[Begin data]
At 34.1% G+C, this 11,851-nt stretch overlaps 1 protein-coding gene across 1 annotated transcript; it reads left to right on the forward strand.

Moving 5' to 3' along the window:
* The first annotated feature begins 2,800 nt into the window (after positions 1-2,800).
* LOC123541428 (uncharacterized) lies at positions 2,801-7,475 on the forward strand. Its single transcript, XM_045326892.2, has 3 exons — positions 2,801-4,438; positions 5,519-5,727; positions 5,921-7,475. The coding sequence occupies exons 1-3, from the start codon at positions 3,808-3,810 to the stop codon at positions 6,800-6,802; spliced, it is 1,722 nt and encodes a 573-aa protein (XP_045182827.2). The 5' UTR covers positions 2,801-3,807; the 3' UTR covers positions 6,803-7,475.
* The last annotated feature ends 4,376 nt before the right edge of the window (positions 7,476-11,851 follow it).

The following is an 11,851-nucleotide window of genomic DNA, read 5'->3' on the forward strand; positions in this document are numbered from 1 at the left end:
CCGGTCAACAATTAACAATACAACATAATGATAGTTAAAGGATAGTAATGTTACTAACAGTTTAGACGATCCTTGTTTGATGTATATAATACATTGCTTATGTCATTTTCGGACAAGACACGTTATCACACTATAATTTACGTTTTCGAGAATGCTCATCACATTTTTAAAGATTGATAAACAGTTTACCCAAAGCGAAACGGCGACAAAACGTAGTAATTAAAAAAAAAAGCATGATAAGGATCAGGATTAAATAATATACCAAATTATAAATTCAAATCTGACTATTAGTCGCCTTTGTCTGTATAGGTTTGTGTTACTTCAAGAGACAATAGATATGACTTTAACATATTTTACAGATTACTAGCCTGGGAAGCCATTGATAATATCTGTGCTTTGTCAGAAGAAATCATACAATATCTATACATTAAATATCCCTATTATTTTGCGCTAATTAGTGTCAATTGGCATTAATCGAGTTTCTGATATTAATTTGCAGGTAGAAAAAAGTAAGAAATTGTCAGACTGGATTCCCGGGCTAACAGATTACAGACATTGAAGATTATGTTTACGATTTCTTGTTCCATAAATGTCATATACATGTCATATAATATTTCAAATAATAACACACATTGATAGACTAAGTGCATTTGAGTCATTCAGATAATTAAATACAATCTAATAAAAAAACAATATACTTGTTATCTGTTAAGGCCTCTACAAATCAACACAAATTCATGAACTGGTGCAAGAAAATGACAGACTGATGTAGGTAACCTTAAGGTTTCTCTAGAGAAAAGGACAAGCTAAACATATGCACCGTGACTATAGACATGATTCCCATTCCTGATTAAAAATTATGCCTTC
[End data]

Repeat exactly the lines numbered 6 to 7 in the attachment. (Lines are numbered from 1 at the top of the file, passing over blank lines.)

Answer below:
The following is an 11,851-nucleotide window of genomic DNA, read 5'->3' on the forward strand; positions in this document are numbered from 1 at the left end:
CCGGTCAACAATTAACAATACAACATAATGATAGTTAAAGGATAGTAATGTTACTAACAGTTTAGACGATCCTTGTTTGATGTATATAATACATTGCTTATGTCATTTTCGGACAAGACACGTTATCACACTATAATTTACGTTTTCGAGAATGCTCATCACATTTTTAAAGATTGATAAACAGTTTACCCAAAGCGAAACGGCGACAAAACGTAGTAATTAAAAAAAAAAGCATGATAAGGATCAGGATTAAATAATATACCAAATTATAAATTCAAATCTGACTATTAGTCGCCTTTGTCTGTATAGGTTTGTGTTACTTCAAGAGACAATAGATATGACTTTAACATATTTTACAGATTACTAGCCTGGGAAGCCATTGATAATATCTGTGCTTTGTCAGAAGAAATCATACAATATCTATACATTAAATATCCCTATTATTTTGCGCTAATTAGTGTCAATTGGCATTAATCGAGTTTCTGATATTAATTTGCAGGTAGAAAAAAGTAAGAAATTGTCAGACTGGATTCCCGGGCTAACAGATTACAGACATTGAAGATTATGTTTACGATTTCTTGTTCCATAAATGTCATATACATGTCATATAATATTTCAAATAATAACACACATTGATAGACTAAGTGCATTTGAGTCATTCAGATAATTAAATACAATCTAATAAAAAAACAATATACTTGTTATCTGTTAAGGCCTCTACAAATCAACACAAATTCATGAACTGGTGCAAGAAAATGACAGACTGATGTAGGTAACCTTAAGGTTTCTCTAGAGAAAAGGACAAGCTAAACATATGCACCGTGACTATAGACATGATTCCCATTCCTGATTAAAAATTATGCCTTC